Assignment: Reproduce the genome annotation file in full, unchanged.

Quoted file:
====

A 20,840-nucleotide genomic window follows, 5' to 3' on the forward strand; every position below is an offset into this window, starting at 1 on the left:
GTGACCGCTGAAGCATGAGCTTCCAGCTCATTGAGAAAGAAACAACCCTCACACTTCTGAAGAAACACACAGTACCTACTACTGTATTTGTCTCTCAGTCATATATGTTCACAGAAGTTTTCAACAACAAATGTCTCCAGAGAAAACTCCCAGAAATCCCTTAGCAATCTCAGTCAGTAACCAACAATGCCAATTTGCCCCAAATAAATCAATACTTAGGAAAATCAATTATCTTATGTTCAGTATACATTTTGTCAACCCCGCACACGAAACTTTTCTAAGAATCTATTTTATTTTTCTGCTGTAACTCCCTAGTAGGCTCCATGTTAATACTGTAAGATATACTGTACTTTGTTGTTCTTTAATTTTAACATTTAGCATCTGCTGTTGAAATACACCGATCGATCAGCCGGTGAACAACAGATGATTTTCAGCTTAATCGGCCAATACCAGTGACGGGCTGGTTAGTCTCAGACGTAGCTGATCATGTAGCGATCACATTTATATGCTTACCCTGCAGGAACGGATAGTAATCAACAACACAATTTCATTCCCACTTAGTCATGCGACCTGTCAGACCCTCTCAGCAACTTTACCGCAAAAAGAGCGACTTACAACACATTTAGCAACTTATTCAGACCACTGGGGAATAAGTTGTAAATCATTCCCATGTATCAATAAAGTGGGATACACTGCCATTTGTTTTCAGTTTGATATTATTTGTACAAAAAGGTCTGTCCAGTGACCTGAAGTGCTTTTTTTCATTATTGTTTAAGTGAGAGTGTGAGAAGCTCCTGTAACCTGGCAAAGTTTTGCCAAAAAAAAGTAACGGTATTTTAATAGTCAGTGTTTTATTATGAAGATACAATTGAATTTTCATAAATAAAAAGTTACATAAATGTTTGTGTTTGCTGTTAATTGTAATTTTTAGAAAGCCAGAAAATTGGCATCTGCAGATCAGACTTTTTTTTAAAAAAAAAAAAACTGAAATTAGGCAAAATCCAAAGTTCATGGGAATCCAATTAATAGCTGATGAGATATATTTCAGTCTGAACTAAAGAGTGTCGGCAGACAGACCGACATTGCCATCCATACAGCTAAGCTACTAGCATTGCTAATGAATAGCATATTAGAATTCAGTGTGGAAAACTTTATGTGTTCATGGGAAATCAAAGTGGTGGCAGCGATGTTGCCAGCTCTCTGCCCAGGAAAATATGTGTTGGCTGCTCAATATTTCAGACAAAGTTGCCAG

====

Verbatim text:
A 20,840-nucleotide genomic window follows, 5' to 3' on the forward strand; every position below is an offset into this window, starting at 1 on the left:
GTGACCGCTGAAGCATGAGCTTCCAGCTCATTGAGAAAGAAACAACCCTCACACTTCTGAAGAAACACACAGTACCTACTACTGTATTTGTCTCTCAGTCATATATGTTCACAGAAGTTTTCAACAACAAATGTCTCCAGAGAAAACTCCCAGAAATCCCTTAGCAATCTCAGTCAGTAACCAACAATGCCAATTTGCCCCAAATAAATCAATACTTAGGAAAATCAATTATCTTATGTTCAGTATACATTTTGTCAACCCCGCACACGAAACTTTTCTAAGAATCTATTTTATTTTTCTGCTGTAACTCCCTAGTAGGCTCCATGTTAATACTGTAAGATATACTGTACTTTGTTGTTCTTTAATTTTAACATTTAGCATCTGCTGTTGAAATACACCGATCGATCAGCCGGTGAACAACAGATGATTTTCAGCTTAATCGGCCAATACCAGTGACGGGCTGGTTAGTCTCAGACGTAGCTGATCATGTAGCGATCACATTTATATGCTTACCCTGCAGGAACGGATAGTAATCAACAACACAATTTCATTCCCACTTAGTCATGCGACCTGTCAGACCCTCTCAGCAACTTTACCGCAAAAAGAGCGACTTACAACACATTTAGCAACTTATTCAGACCACTGGGGAATAAGTTGTAAATCATTCCCATGTATCAATAAAGTGGGATACACTGCCATTTGTTTTCAGTTTGATATTATTTGTACAAAAAGGTCTGTCCAGTGACCTGAAGTGCTTTTTTTCATTATTGTTTAAGTGAGAGTGTGAGAAGCTCCTGTAACCTGGCAAAGTTTTGCCAAAAAAAAGTAACGGTATTTTAATAGTCAGTGTTTTATTATGAAGATACAATTGAATTTTCATAAATAAAAAGTTACATAAATGTTTGTGTTTGCTGTTAATTGTAATTTTTAGAAAGCCAGAAAATTGGCATCTGCAGATCAGACTTTTTTTTAAAAAAAAAAAAACTGAAATTAGGCAAAATCCAAAGTTCATGGGAATCCAATTAATAGCTGATGAGATATATTTCAGTCTGAACTAAAGAGTGTCGGCAGACAGACCGACATTGCCATCCATACAGCTAAGCTACTAGCATTGCTAATGAATAGCATATTAGAATTCAGTGTGGAAAACTTTATGTGTTCATGGGAAATCAAAGTGGTGGCAGCGATGTTGCCAGCTCTCTGCCCAGGAAAATATGTGTTGGCTGCTCAATATTTCAGACAAAGTTGCCAG